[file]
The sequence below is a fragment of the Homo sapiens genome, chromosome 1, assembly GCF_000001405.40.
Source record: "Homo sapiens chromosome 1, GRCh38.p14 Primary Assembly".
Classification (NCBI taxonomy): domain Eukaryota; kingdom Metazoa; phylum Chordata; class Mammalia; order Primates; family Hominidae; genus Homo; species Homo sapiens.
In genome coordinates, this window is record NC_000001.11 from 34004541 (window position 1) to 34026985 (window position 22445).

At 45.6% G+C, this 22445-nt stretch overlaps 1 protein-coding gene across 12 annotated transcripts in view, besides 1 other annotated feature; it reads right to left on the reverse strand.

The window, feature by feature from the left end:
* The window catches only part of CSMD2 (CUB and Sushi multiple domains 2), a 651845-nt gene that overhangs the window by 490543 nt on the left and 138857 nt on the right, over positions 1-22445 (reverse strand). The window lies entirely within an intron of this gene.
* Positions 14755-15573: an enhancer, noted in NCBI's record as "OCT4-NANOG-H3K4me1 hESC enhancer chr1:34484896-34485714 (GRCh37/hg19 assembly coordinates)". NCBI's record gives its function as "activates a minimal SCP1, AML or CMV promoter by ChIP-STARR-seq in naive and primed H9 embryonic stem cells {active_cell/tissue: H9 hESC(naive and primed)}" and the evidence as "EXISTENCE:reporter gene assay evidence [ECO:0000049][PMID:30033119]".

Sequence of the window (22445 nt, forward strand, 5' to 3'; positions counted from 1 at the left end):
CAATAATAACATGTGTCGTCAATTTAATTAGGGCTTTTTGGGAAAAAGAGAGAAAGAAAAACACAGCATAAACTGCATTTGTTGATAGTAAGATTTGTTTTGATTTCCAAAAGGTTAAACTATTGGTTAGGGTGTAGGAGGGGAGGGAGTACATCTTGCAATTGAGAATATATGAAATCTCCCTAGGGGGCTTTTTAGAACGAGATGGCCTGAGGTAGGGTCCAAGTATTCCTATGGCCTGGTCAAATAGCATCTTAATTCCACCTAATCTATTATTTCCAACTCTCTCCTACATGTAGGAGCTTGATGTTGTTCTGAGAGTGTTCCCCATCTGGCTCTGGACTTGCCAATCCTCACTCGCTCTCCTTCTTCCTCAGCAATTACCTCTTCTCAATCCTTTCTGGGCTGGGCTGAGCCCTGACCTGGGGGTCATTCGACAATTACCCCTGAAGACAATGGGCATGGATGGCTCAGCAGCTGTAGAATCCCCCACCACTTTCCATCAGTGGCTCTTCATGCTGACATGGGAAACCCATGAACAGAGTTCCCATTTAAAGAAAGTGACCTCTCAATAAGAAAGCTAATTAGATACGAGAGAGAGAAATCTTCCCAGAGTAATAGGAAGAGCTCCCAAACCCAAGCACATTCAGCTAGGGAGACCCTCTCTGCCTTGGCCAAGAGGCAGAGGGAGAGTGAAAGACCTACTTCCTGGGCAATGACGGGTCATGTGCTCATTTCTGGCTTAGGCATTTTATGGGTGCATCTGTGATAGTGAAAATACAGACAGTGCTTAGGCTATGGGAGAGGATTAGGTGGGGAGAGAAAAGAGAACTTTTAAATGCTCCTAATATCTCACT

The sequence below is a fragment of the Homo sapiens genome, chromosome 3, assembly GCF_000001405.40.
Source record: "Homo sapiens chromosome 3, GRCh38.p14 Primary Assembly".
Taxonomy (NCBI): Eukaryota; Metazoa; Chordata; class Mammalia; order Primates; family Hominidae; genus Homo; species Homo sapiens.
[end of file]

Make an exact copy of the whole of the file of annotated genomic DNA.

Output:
The sequence below is a fragment of the Homo sapiens genome, chromosome 1, assembly GCF_000001405.40.
Source record: "Homo sapiens chromosome 1, GRCh38.p14 Primary Assembly".
Classification (NCBI taxonomy): domain Eukaryota; kingdom Metazoa; phylum Chordata; class Mammalia; order Primates; family Hominidae; genus Homo; species Homo sapiens.
In genome coordinates, this window is record NC_000001.11 from 34004541 (window position 1) to 34026985 (window position 22445).

At 45.6% G+C, this 22445-nt stretch overlaps 1 protein-coding gene across 12 annotated transcripts in view, besides 1 other annotated feature; it reads right to left on the reverse strand.

The window, feature by feature from the left end:
* The window catches only part of CSMD2 (CUB and Sushi multiple domains 2), a 651845-nt gene that overhangs the window by 490543 nt on the left and 138857 nt on the right, over positions 1-22445 (reverse strand). The window lies entirely within an intron of this gene.
* Positions 14755-15573: an enhancer, noted in NCBI's record as "OCT4-NANOG-H3K4me1 hESC enhancer chr1:34484896-34485714 (GRCh37/hg19 assembly coordinates)". NCBI's record gives its function as "activates a minimal SCP1, AML or CMV promoter by ChIP-STARR-seq in naive and primed H9 embryonic stem cells {active_cell/tissue: H9 hESC(naive and primed)}" and the evidence as "EXISTENCE:reporter gene assay evidence [ECO:0000049][PMID:30033119]".

Sequence of the window (22445 nt, forward strand, 5' to 3'; positions counted from 1 at the left end):
CAATAATAACATGTGTCGTCAATTTAATTAGGGCTTTTTGGGAAAAAGAGAGAAAGAAAAACACAGCATAAACTGCATTTGTTGATAGTAAGATTTGTTTTGATTTCCAAAAGGTTAAACTATTGGTTAGGGTGTAGGAGGGGAGGGAGTACATCTTGCAATTGAGAATATATGAAATCTCCCTAGGGGGCTTTTTAGAACGAGATGGCCTGAGGTAGGGTCCAAGTATTCCTATGGCCTGGTCAAATAGCATCTTAATTCCACCTAATCTATTATTTCCAACTCTCTCCTACATGTAGGAGCTTGATGTTGTTCTGAGAGTGTTCCCCATCTGGCTCTGGACTTGCCAATCCTCACTCGCTCTCCTTCTTCCTCAGCAATTACCTCTTCTCAATCCTTTCTGGGCTGGGCTGAGCCCTGACCTGGGGGTCATTCGACAATTACCCCTGAAGACAATGGGCATGGATGGCTCAGCAGCTGTAGAATCCCCCACCACTTTCCATCAGTGGCTCTTCATGCTGACATGGGAAACCCATGAACAGAGTTCCCATTTAAAGAAAGTGACCTCTCAATAAGAAAGCTAATTAGATACGAGAGAGAGAAATCTTCCCAGAGTAATAGGAAGAGCTCCCAAACCCAAGCACATTCAGCTAGGGAGACCCTCTCTGCCTTGGCCAAGAGGCAGAGGGAGAGTGAAAGACCTACTTCCTGGGCAATGACGGGTCATGTGCTCATTTCTGGCTTAGGCATTTTATGGGTGCATCTGTGATAGTGAAAATACAGACAGTGCTTAGGCTATGGGAGAGGATTAGGTGGGGAGAGAAAAGAGAACTTTTAAATGCTCCTAATATCTCACT

The sequence below is a fragment of the Homo sapiens genome, chromosome 3, assembly GCF_000001405.40.
Source record: "Homo sapiens chromosome 3, GRCh38.p14 Primary Assembly".
Taxonomy (NCBI): Eukaryota; Metazoa; Chordata; class Mammalia; order Primates; family Hominidae; genus Homo; species Homo sapiens.